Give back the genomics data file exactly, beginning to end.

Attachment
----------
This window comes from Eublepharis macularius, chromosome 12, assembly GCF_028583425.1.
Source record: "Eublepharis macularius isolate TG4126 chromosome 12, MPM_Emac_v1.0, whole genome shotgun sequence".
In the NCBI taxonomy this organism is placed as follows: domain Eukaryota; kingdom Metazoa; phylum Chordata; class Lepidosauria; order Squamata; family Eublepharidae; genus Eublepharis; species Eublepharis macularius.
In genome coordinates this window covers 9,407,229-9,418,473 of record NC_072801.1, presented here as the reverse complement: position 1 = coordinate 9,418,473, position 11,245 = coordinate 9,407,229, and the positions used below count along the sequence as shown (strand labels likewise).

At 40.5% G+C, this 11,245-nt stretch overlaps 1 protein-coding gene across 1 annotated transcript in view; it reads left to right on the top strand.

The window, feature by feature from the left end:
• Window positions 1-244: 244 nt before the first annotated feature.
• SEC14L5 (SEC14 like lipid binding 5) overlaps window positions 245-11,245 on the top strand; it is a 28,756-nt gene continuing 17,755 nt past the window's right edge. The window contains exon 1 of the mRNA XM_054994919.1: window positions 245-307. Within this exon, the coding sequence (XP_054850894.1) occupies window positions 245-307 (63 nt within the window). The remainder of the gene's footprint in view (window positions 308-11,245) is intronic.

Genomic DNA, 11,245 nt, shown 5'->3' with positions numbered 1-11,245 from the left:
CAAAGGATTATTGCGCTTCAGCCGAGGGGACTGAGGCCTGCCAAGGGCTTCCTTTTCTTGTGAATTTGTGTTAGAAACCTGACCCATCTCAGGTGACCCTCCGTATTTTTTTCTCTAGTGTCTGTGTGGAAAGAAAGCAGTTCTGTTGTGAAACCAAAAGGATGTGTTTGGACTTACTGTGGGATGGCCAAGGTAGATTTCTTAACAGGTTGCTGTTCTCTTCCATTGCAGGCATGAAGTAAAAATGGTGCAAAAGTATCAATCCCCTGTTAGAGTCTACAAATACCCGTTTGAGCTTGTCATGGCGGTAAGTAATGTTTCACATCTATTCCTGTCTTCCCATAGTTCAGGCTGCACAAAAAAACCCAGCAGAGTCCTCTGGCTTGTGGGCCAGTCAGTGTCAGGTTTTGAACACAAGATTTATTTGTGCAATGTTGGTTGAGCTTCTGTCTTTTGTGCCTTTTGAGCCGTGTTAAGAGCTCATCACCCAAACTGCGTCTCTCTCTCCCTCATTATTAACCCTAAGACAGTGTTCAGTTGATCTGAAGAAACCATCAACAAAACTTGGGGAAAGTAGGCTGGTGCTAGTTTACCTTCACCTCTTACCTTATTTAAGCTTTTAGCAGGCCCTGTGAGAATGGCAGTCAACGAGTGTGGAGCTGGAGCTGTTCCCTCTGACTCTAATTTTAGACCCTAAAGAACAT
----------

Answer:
This window comes from Eublepharis macularius, chromosome 12, assembly GCF_028583425.1.
Source record: "Eublepharis macularius isolate TG4126 chromosome 12, MPM_Emac_v1.0, whole genome shotgun sequence".
In the NCBI taxonomy this organism is placed as follows: domain Eukaryota; kingdom Metazoa; phylum Chordata; class Lepidosauria; order Squamata; family Eublepharidae; genus Eublepharis; species Eublepharis macularius.
In genome coordinates this window covers 9,407,229-9,418,473 of record NC_072801.1, presented here as the reverse complement: position 1 = coordinate 9,418,473, position 11,245 = coordinate 9,407,229, and the positions used below count along the sequence as shown (strand labels likewise).

At 40.5% G+C, this 11,245-nt stretch overlaps 1 protein-coding gene across 1 annotated transcript in view; it reads left to right on the top strand.

The window, feature by feature from the left end:
• Window positions 1-244: 244 nt before the first annotated feature.
• SEC14L5 (SEC14 like lipid binding 5) overlaps window positions 245-11,245 on the top strand; it is a 28,756-nt gene continuing 17,755 nt past the window's right edge. The window contains exon 1 of the mRNA XM_054994919.1: window positions 245-307. Within this exon, the coding sequence (XP_054850894.1) occupies window positions 245-307 (63 nt within the window). The remainder of the gene's footprint in view (window positions 308-11,245) is intronic.

Genomic DNA, 11,245 nt, shown 5'->3' with positions numbered 1-11,245 from the left:
CAAAGGATTATTGCGCTTCAGCCGAGGGGACTGAGGCCTGCCAAGGGCTTCCTTTTCTTGTGAATTTGTGTTAGAAACCTGACCCATCTCAGGTGACCCTCCGTATTTTTTTCTCTAGTGTCTGTGTGGAAAGAAAGCAGTTCTGTTGTGAAACCAAAAGGATGTGTTTGGACTTACTGTGGGATGGCCAAGGTAGATTTCTTAACAGGTTGCTGTTCTCTTCCATTGCAGGCATGAAGTAAAAATGGTGCAAAAGTATCAATCCCCTGTTAGAGTCTACAAATACCCGTTTGAGCTTGTCATGGCGGTAAGTAATGTTTCACATCTATTCCTGTCTTCCCATAGTTCAGGCTGCACAAAAAAACCCAGCAGAGTCCTCTGGCTTGTGGGCCAGTCAGTGTCAGGTTTTGAACACAAGATTTATTTGTGCAATGTTGGTTGAGCTTCTGTCTTTTGTGCCTTTTGAGCCGTGTTAAGAGCTCATCACCCAAACTGCGTCTCTCTCTCCCTCATTATTAACCCTAAGACAGTGTTCAGTTGATCTGAAGAAACCATCAACAAAACTTGGGGAAAGTAGGCTGGTGCTAGTTTACCTTCACCTCTTACCTTATTTAAGCTTTTAGCAGGCCCTGTGAGAATGGCAGTCAACGAGTGTGGAGCTGGAGCTGTTCCCTCTGACTCTAATTTTAGACCCTAAAGAACAT